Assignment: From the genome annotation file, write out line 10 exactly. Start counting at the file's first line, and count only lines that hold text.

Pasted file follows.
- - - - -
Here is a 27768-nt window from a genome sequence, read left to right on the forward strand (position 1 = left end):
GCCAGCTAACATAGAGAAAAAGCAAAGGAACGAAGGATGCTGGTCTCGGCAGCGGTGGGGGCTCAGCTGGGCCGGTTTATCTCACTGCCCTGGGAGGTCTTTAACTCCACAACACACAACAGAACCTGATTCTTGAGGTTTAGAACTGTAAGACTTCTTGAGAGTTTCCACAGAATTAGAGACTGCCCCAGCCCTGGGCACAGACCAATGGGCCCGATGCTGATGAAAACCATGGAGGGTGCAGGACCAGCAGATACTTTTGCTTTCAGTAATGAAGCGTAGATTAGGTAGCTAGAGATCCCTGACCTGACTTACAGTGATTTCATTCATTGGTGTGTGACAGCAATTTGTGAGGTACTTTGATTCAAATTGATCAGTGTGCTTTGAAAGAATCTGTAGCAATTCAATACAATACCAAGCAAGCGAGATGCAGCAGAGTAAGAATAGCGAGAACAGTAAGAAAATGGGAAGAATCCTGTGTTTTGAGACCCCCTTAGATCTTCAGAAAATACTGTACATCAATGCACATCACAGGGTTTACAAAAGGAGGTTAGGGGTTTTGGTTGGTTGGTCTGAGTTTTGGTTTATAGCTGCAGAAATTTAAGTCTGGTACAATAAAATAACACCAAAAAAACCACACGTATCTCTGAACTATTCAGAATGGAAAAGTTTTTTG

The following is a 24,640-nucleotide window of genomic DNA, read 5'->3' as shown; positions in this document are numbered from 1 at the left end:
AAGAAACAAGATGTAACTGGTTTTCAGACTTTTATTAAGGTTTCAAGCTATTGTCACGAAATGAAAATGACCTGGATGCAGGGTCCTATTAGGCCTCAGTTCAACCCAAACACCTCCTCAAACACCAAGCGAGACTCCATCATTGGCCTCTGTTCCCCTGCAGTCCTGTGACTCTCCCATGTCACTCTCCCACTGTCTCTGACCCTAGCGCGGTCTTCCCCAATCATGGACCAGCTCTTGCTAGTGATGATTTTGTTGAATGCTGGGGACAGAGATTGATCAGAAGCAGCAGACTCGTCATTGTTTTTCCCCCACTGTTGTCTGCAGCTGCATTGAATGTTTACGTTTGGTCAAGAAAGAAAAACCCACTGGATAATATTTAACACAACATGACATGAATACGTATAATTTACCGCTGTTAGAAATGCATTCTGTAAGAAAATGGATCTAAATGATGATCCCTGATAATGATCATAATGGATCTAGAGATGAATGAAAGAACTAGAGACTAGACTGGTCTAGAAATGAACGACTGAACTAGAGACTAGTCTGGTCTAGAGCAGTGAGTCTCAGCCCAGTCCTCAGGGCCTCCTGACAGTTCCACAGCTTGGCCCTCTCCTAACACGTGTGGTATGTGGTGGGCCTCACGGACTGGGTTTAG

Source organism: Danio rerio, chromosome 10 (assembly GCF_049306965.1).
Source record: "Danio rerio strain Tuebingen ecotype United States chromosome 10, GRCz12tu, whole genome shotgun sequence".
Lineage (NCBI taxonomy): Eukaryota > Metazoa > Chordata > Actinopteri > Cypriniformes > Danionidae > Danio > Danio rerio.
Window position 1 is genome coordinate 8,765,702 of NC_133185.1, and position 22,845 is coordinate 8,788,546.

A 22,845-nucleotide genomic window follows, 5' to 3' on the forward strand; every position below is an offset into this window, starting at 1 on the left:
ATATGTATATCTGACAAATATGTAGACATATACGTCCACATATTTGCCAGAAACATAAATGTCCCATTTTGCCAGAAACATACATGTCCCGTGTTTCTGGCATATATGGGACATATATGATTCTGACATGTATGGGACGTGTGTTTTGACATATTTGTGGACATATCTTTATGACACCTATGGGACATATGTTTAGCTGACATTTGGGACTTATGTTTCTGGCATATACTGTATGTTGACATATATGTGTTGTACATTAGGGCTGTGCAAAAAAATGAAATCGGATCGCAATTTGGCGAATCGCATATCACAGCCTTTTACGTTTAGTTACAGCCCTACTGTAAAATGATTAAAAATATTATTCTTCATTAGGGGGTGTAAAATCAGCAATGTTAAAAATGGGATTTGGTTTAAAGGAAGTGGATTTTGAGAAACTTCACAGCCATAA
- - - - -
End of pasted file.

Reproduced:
ATATGTATATCTGACAAATATGTAGACATATACGTCCACATATTTGCCAGAAACATAAATGTCCCATTTTGCCAGAAACATACATGTCCCGTGTTTCTGGCATATATGGGACATATATGATTCTGACATGTATGGGACGTGTGTTTTGACATATTTGTGGACATATCTTTATGACACCTATGGGACATATGTTTAGCTGACATTTGGGACTTATGTTTCTGGCATATACTGTATGTTGACATATATGTGTTGTACATTAGGGCTGTGCAAAAAAATGAAATCGGATCGCAATTTGGCGAATCGCATATCACAGCCTTTTACGTTTAGTTACAGCCCTACTGTAAAATGATTAAAAATATTATTCTTCATTAGGGGGTGTAAAATCAGCAATGTTAAAAATGGGATTTGGTTTAAAGGAAGTGGATTTTGAGAAACTTCACAGCCATAA